By Will Parrish
After an era of relative quiet compared to the so-called timber wars of the 1980s and ’90s, conflict over logging in the forests of Northern California has returned.
A plan to log 100- to 150-year-old redwood trees across 320 acres of northwestern Sonoma County in the Gualala River floodplain has generated fervent opposition from environmentalists and local residents over the past year. Clear-cutting of 5,760 fire-impacted acres in the Klamath National Forest kicked off in April, much of it on land previously designated as endangered species habitat.
The indigenous people of the area, the Karuk tribe, worked with local environmentalists to craft an alternative plan, but the Forest Service largely ignored it. The Karuk and the environmental groups have filed a lawsuit in an attempt to scuttle the logging. Last month, Karuk tribal members and local activists blocked the road leading to the logging while holding up a banner reading “Karuk Land, Karuk Plan” in an effort to slow the logging operations pending a legal judgment that could come as soon as late August.
During the last period of conflict 30 years ago, regional environmentalists curtailed some logging operations by setting aside talismanic stands of old-growth redwood trees in parks and preserves, and by pointing out that forests provide important habitat to numerous species, many of them endangered, including northern spotted owls, marbled murrelets and coho salmon.
California is home to some of the most prodigious forests on earth, but lumber production in California has steadily declined since the 1950s. A similar trend also occurred in other western states. But now logging companies are coming back to pick over what’s left.
Many timber companies treated their trees like green gold that was theirs to mine.
“Companies have come in and gotten up to a 16 percent return per year on their timberland, but the forests are only physically capable of yielding about 1 percent per year over the long run,” says former California Department of Forestry and Fire Protection (Cal Fire) director Richard Wilson, who lives outside the northeastern Mendocino County town of Covelo. Cal Fire is the agency that regulates timber harvests on the state’s private lands.
As a result, soil that once grew trees in the forest has washed into streams and chokes vital fish habitat. The trees that remain—many third-, fourth- and sometimes even spindly fifth-growth replacement trees—hold back less floodwater, provide far less animal habitat and sequester far less carbon dioxide.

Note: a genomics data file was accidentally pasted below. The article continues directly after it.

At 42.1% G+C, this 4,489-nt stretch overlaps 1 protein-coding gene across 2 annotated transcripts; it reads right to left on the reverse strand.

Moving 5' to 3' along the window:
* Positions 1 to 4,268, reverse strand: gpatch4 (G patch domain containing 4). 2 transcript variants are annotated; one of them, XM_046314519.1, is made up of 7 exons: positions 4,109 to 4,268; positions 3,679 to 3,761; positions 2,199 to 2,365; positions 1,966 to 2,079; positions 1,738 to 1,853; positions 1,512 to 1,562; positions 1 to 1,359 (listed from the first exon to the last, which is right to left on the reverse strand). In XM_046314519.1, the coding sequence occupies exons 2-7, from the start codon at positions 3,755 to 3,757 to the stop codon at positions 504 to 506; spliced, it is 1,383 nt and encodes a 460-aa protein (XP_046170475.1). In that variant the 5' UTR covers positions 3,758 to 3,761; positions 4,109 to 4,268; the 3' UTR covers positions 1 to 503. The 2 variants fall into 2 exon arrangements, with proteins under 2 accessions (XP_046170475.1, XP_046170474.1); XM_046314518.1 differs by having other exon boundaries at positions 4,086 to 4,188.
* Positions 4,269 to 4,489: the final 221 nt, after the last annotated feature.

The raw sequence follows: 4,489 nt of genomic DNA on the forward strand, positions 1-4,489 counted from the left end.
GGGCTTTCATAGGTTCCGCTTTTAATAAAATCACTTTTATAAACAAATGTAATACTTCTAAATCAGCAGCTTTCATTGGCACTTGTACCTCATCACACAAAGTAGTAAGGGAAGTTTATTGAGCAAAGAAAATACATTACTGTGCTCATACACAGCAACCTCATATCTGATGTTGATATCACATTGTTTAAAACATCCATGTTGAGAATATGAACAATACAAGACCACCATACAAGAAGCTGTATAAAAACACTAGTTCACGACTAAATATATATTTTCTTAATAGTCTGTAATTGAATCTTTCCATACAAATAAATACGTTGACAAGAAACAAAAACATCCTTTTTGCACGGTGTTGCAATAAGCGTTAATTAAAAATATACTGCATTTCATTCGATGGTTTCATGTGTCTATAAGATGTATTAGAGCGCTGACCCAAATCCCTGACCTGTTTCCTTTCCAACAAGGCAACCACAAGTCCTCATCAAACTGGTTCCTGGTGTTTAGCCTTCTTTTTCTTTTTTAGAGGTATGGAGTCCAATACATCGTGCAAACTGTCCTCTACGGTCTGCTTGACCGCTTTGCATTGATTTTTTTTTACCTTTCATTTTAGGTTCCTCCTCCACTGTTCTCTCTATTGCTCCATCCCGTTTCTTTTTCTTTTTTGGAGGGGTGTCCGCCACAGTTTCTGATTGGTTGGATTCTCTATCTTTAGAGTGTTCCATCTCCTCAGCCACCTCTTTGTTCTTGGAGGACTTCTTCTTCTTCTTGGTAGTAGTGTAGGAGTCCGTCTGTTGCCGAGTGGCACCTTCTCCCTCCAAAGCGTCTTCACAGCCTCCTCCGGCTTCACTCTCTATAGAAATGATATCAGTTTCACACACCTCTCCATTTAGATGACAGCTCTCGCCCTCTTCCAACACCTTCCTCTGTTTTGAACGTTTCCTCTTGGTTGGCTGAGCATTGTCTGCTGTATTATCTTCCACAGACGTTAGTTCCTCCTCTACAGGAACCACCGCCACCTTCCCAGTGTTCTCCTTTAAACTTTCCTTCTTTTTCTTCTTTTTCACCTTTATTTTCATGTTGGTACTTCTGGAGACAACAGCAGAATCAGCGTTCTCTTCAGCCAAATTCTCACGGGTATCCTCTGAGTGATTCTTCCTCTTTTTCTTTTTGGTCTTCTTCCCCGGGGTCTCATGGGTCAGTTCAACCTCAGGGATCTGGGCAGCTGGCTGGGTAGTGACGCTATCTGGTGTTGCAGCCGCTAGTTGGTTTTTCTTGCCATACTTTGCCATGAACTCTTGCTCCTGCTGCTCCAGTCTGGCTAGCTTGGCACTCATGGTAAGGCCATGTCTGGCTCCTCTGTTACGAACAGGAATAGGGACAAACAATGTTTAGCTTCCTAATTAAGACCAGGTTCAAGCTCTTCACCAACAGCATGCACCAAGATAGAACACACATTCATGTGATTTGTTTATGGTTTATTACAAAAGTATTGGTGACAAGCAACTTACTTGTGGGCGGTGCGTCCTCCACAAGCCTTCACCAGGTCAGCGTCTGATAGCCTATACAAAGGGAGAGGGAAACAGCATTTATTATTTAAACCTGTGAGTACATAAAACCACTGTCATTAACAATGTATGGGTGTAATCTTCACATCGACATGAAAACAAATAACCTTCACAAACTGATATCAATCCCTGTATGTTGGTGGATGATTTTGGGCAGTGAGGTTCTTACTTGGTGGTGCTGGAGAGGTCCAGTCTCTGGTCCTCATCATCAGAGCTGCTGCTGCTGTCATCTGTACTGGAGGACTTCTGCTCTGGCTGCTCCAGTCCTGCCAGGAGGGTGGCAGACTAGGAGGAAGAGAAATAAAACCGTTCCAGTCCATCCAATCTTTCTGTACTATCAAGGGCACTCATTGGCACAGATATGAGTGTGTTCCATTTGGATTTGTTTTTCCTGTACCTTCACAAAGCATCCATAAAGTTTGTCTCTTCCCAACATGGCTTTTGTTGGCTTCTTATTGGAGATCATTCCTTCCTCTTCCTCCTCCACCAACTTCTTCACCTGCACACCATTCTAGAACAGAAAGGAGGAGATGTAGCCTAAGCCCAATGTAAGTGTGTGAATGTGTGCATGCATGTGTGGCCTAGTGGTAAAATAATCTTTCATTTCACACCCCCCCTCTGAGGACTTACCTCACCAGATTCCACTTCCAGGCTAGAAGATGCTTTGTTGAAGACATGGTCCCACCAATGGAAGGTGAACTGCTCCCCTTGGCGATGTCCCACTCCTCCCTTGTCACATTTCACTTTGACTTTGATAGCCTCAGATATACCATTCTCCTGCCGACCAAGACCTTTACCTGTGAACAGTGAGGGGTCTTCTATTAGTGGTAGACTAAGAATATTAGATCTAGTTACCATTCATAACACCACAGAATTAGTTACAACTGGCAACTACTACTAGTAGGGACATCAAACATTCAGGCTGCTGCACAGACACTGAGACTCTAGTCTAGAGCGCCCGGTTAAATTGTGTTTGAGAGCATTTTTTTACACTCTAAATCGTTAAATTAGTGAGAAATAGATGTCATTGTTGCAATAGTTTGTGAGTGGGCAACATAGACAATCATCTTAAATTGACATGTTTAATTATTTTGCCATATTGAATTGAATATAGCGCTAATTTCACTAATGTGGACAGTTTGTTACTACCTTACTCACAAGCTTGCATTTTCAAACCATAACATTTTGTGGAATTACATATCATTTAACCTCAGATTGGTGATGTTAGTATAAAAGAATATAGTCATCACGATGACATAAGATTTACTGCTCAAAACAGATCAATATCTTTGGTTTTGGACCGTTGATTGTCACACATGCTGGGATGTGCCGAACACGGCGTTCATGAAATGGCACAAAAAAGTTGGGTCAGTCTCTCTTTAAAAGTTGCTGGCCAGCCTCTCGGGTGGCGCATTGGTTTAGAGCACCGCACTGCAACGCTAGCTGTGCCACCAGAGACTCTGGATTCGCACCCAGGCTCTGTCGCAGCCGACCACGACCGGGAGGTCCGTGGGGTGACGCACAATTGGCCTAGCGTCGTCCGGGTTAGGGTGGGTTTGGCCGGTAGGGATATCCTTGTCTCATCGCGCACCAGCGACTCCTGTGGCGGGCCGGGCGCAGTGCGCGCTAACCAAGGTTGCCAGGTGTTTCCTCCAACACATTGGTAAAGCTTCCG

Even so, timber remains a major industry in California, particularly in northern counties like Humboldt, Shasta, Siskiyou and Mendocino, which account for about half the state’s timber harvest. Roughly 20 percent of that harvest currently occurs on public lands.
In some cases, this logging involving cutting old trees that survived the liquidation logging of previous eras. Most often, though, contemporary lumbering means harvesting from lands scarred by past operations, thus eliciting messy disputes.
During Wilson’s tenure at Cal Fire (1991 to 1999), he sought to address the problem of over-harvesting by requiring that timber companies file 100-year management plans for sustaining the volume of timber in their forests, called “sustained yield plans.”
But he says the industry has used its political clout to undermine these regulations, such that a large proportion of the state’s remaining timberlands continue to be degraded by companies like Sierra Pacific Industries, California’s largest timber company, which owns 1.8 million acres and relies heavily on clear-cutting.
“We’ve got the rules,” Wilson says. “It’s a question of enforcing them.”
In this story, we highlight several timber-industry fights playing out in the North Coast. These sorts of struggles will shape the long-term well-being of rural economies, the health of local ecosystems and the well-being of indigenous cultures.
These struggles are woven into a broader ecological context. Northern California’s forests make up the southern leg of the conifer-rich “Pacific temperate rainforest,” which extends from Prince William Sound in Alaska to California’s Central Coast. These forests contain the largest mass of living and decaying material of any ecosystem in the world on a per-unit basis, prompting many scientists and environmentalists to view their maintenance and restoration as crucial in the fight against global climate change.
The Westside Plan: 5,700 acres of clear-cuts
The Marble Mountains are among the ecological jewels of Northern California’s national forest system and home to numerous old-growth conifer stands. In the 1990s, the U.S. Forest Service set aside many mature forest habitats as reserves for the benefit of old-growth-dependent species, such as the northern spotted owl, which is listed as threatened under the Endangered Species Act.